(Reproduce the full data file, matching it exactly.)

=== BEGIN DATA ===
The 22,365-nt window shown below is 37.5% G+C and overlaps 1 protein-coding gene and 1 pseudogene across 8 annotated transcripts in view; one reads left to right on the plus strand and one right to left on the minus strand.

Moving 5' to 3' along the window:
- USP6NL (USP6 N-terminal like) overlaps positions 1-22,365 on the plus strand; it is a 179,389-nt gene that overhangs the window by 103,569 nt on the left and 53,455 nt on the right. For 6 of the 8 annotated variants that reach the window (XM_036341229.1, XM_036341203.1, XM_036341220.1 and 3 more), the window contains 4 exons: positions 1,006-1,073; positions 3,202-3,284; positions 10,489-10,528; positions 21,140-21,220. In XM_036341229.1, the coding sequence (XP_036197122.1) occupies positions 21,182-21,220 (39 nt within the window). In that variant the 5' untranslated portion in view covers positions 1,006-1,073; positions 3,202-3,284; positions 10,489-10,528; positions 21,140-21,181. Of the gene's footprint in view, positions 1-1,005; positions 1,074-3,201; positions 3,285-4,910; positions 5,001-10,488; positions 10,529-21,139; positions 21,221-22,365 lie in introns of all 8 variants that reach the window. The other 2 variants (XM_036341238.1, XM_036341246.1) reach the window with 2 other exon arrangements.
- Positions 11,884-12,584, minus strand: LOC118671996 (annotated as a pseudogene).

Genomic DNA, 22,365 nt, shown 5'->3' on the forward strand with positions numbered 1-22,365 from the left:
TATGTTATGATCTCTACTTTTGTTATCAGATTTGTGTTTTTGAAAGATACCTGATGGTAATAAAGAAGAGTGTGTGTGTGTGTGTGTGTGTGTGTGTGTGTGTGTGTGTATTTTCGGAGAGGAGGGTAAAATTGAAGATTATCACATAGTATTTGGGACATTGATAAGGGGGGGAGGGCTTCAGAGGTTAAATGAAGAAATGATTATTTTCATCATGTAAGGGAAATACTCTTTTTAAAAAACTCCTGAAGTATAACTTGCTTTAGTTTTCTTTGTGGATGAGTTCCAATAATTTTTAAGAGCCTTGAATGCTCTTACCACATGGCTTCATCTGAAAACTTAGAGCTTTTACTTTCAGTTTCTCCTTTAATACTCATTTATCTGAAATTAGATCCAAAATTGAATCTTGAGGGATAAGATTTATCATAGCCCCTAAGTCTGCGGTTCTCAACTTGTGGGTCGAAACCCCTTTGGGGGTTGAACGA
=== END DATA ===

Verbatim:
The 22,365-nt window shown below is 37.5% G+C and overlaps 1 protein-coding gene and 1 pseudogene across 8 annotated transcripts in view; one reads left to right on the plus strand and one right to left on the minus strand.

Moving 5' to 3' along the window:
- USP6NL (USP6 N-terminal like) overlaps positions 1-22,365 on the plus strand; it is a 179,389-nt gene that overhangs the window by 103,569 nt on the left and 53,455 nt on the right. For 6 of the 8 annotated variants that reach the window (XM_036341229.1, XM_036341203.1, XM_036341220.1 and 3 more), the window contains 4 exons: positions 1,006-1,073; positions 3,202-3,284; positions 10,489-10,528; positions 21,140-21,220. In XM_036341229.1, the coding sequence (XP_036197122.1) occupies positions 21,182-21,220 (39 nt within the window). In that variant the 5' untranslated portion in view covers positions 1,006-1,073; positions 3,202-3,284; positions 10,489-10,528; positions 21,140-21,181. Of the gene's footprint in view, positions 1-1,005; positions 1,074-3,201; positions 3,285-4,910; positions 5,001-10,488; positions 10,529-21,139; positions 21,221-22,365 lie in introns of all 8 variants that reach the window. The other 2 variants (XM_036341238.1, XM_036341246.1) reach the window with 2 other exon arrangements.
- Positions 11,884-12,584, minus strand: LOC118671996 (annotated as a pseudogene).

Genomic DNA, 22,365 nt, shown 5'->3' on the forward strand with positions numbered 1-22,365 from the left:
TATGTTATGATCTCTACTTTTGTTATCAGATTTGTGTTTTTGAAAGATACCTGATGGTAATAAAGAAGAGTGTGTGTGTGTGTGTGTGTGTGTGTGTGTGTGTGTGTGTATTTTCGGAGAGGAGGGTAAAATTGAAGATTATCACATAGTATTTGGGACATTGATAAGGGGGGGAGGGCTTCAGAGGTTAAATGAAGAAATGATTATTTTCATCATGTAAGGGAAATACTCTTTTTAAAAAACTCCTGAAGTATAACTTGCTTTAGTTTTCTTTGTGGATGAGTTCCAATAATTTTTAAGAGCCTTGAATGCTCTTACCACATGGCTTCATCTGAAAACTTAGAGCTTTTACTTTCAGTTTCTCCTTTAATACTCATTTATCTGAAATTAGATCCAAAATTGAATCTTGAGGGATAAGATTTATCATAGCCCCTAAGTCTGCGGTTCTCAACTTGTGGGTCGAAACCCCTTTGGGGGTTGAACGA